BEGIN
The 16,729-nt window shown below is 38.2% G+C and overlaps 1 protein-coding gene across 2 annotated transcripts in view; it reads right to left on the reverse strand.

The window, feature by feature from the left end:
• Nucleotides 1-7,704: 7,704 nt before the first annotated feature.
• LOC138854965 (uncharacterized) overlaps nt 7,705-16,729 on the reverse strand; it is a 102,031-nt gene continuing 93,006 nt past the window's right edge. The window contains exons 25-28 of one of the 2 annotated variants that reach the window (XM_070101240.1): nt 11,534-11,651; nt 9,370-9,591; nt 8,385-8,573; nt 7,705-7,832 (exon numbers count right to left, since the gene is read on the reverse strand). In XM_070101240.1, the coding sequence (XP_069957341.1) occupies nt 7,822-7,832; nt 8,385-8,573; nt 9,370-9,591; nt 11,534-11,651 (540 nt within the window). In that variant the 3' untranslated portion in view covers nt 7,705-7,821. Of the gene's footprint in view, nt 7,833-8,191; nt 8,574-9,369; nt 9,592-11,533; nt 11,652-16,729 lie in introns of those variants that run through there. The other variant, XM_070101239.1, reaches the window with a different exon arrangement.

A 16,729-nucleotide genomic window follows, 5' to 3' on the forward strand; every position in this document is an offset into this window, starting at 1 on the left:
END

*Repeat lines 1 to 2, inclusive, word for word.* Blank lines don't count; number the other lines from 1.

The 16,729-nt window shown below is 38.2% G+C and overlaps 1 protein-coding gene across 2 annotated transcripts in view; it reads right to left on the reverse strand.

The window, feature by feature from the left end: